Redis Enterprise’s auto tiering offers users the unique ability to use solid state drives (SSDs) to extend databases beyond DRAM capacity. Developers can build applications that require large datasets using the same Redis API. Using SSDs can significantly reduce the infrastructure costs compared to only DRAM deployments.
Frequently used data, called hot data, belongs in the fastest memory level to deliver a real-time user experience. Data that is accessed less frequently, called warm data, can be kept in a slightly slower memory tier. Redis Enterprise’s Auto tiering maintains hot data in DRAM, keeps warm data in SSDs, and transfers data between tiers automatically.
Redis Enterprise’s auto tiering is based on a high-performance storage engine (Speedb) that manages the complexity of using SSDs and DRAM as the total available memory for databases in a Redis Enterprise cluster. This implementation offers a performance boost of up to 10k operations per second per core of the database, doubling the performance of Redis on Flash.
Just like all-RAM databases, databases with Auto Tiering enabled are compatible with existing Redis applications.
The benefits associated with Auto Tiering are dependent on the use case.
Auto Tiering is ideal when your:
- working set is significantly smaller than your dataset (high RAM hit rate)
- average key size is smaller than average value size (all key names are stored in RAM)
- most recent data is the most frequently used (high RAM hit rate)
Auto Tiering is not recommended for:
- Long key names (all key names are stored in RAM)
- Broad access patterns (any value could be pulled into RAM)
- Large working sets (working set is stored in RAM)
- Frequently moved data (moving to and from RAM too often can impact performance)
Auto Tiering is not intended to be used for persistent storage. Redis Enterprise Software database persistent and ephemeral storage should be on different disks, either local or attached.
Where is my data?
When using Auto Tiering, RAM storage holds:
- All keys (names)
- Key indexes
- Hot data (working set)
All data is accessed through RAM. If a value in flash memory is accessed, it becomes part of the working set and is moved to RAM. These values are referred to as “hot data”.
Inactive or infrequently accessed data is referred to as “warm data” and stored in flash memory. When more space is needed in RAM, warm data is moved from RAM to flash storage.
RAM to Flash ratio
Redis Enterprise Software allows you to configure and tune the ratio of RAM-to-Flash for each database independently, optimizing performance for your specific use case. While this is an online operation requiring no downtime for your database, it is recommended to perform it during maintenance windows as data might move between tiers (RAM <-> Flash).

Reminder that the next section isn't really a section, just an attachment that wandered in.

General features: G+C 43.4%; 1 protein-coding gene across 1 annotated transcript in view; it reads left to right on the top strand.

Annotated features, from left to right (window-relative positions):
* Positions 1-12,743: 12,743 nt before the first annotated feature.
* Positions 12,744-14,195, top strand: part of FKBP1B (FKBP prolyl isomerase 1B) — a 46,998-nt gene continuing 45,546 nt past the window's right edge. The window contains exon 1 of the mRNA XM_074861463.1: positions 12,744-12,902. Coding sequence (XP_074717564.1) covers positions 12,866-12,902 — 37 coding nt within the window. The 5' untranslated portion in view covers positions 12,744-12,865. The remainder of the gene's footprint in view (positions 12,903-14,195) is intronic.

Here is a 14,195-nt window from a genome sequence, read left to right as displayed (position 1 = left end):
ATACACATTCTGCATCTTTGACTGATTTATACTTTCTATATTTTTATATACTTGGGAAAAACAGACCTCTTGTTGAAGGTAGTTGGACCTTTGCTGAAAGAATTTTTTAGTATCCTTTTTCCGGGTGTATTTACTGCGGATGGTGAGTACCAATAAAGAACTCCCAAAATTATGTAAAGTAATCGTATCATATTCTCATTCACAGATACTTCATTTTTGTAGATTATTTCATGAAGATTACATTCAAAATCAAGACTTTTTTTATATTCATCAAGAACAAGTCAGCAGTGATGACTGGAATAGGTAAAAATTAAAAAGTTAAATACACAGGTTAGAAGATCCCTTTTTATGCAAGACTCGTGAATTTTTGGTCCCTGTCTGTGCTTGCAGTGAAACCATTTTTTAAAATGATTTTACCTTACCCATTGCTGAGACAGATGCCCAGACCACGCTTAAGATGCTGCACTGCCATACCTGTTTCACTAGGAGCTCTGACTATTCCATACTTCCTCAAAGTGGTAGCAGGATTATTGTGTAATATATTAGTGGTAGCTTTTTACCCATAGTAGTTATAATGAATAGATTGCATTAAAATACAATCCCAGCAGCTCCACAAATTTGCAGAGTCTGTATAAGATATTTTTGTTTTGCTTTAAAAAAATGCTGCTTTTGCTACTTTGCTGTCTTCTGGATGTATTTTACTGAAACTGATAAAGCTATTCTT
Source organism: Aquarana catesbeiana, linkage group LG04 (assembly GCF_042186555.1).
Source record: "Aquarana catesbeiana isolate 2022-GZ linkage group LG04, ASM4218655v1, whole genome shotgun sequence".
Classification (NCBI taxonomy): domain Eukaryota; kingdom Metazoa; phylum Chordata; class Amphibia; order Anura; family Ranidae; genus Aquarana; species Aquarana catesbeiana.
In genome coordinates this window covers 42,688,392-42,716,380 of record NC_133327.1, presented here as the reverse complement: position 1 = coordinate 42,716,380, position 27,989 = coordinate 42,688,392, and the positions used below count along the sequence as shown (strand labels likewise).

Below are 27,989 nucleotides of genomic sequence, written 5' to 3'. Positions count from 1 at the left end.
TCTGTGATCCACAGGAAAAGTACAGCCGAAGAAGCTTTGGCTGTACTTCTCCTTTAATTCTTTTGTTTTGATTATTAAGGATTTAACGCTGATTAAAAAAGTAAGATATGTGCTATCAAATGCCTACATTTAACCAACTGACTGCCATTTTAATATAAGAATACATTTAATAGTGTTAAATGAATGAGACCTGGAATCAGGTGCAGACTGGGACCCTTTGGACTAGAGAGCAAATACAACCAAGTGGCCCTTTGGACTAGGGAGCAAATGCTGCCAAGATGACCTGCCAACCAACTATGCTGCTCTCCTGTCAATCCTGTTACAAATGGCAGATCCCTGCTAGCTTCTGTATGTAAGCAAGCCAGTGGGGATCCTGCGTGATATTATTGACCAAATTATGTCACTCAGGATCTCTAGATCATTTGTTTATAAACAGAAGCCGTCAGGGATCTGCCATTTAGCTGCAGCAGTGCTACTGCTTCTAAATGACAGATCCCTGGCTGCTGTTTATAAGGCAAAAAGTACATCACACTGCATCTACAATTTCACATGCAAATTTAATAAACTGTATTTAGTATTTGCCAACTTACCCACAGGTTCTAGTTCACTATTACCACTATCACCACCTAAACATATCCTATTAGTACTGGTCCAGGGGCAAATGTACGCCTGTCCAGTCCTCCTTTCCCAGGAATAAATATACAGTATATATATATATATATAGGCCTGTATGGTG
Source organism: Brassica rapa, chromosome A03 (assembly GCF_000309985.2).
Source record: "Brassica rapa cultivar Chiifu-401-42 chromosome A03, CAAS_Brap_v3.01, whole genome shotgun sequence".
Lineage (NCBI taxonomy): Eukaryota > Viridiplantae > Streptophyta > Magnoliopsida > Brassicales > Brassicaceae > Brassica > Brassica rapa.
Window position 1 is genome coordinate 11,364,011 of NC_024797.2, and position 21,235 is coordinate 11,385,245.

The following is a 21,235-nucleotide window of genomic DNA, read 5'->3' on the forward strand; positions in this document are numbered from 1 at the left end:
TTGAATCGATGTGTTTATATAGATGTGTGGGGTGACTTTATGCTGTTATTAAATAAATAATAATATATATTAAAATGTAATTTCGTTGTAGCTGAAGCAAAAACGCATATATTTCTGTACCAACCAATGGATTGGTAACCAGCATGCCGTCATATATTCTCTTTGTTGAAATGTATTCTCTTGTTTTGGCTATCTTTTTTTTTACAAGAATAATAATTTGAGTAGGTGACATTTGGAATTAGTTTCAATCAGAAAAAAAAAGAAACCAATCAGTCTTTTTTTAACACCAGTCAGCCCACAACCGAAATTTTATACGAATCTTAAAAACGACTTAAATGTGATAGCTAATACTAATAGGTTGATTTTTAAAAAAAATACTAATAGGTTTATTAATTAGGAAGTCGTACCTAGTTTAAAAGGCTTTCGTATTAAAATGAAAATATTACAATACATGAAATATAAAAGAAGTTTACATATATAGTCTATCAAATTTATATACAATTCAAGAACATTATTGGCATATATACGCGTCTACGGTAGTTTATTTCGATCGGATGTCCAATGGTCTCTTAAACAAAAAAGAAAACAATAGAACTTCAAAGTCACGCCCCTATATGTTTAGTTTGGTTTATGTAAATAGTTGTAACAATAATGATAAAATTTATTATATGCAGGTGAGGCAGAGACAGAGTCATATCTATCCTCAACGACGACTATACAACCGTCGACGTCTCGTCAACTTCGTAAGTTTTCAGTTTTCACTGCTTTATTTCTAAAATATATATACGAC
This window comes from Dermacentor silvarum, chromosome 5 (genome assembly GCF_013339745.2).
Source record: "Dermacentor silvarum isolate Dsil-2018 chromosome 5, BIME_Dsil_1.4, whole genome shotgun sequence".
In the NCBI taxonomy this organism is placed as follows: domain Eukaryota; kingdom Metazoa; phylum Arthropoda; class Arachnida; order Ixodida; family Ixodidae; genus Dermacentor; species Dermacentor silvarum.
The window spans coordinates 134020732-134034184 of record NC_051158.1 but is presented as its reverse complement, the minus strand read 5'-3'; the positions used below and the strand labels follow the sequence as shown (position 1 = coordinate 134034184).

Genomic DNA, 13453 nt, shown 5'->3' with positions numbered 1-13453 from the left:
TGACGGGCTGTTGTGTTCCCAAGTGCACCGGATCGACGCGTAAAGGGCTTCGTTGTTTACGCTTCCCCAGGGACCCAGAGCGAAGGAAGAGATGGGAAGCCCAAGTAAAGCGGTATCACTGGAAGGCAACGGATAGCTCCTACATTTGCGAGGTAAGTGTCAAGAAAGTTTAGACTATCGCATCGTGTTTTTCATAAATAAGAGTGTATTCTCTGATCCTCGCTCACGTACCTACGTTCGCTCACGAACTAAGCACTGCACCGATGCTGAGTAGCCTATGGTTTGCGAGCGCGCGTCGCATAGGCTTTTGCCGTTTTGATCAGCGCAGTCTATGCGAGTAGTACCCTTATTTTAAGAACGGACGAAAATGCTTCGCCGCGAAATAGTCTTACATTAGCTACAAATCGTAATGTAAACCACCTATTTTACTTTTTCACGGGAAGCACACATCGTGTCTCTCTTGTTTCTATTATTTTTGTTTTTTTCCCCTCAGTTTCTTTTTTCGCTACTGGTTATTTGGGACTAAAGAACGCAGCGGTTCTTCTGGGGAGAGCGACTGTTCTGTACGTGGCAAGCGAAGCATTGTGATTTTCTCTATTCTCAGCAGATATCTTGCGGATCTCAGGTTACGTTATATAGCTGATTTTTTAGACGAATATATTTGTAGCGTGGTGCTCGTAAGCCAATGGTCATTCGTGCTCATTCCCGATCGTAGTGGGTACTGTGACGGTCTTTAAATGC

The RAM size cannot be smaller than 10% or larger than 60% of the total memory. We recommend you keep at least 20% of all values in RAM.
Implementing Auto Tiering requires pre planning around memory and sizing. Considerations and requirements for Auto Tiering include:
- Flash memory must be locally attached (as opposed to network attached storage (NAS) and storage area networks (SAN)).
- Flash memory must be dedicated to Auto Tiering and not shared with other parts of the database, such as durability, binaries, or persistence.
- For the best performance, the SSDs should be NVMe based, but SATA can also be used.
Once these requirements are met, you can create and manage both databases with Auto Tiering enabled and all-RAM databases in the same cluster.
When you begin planning the deployment of an Auto Tiering enabled database in production, we recommend working closely with the Redis technical team for sizing and performance tuning.
When running in a cloud environment:
- Flash memory is on the ephemeral SSDs of the cloud instance (for example the local NVMe of AWS i4i instnaces and Azure Lsv2 and Lsv3 series).
- Persistent database storage needs to be network attached (for example, AWS EBS for AWS).
When you begin planning the deployment of Auto Tiering in production, we recommend working closely with the Redis technical team for sizing and performance tuning.
On-premises environments support more deployment options than other environments such as: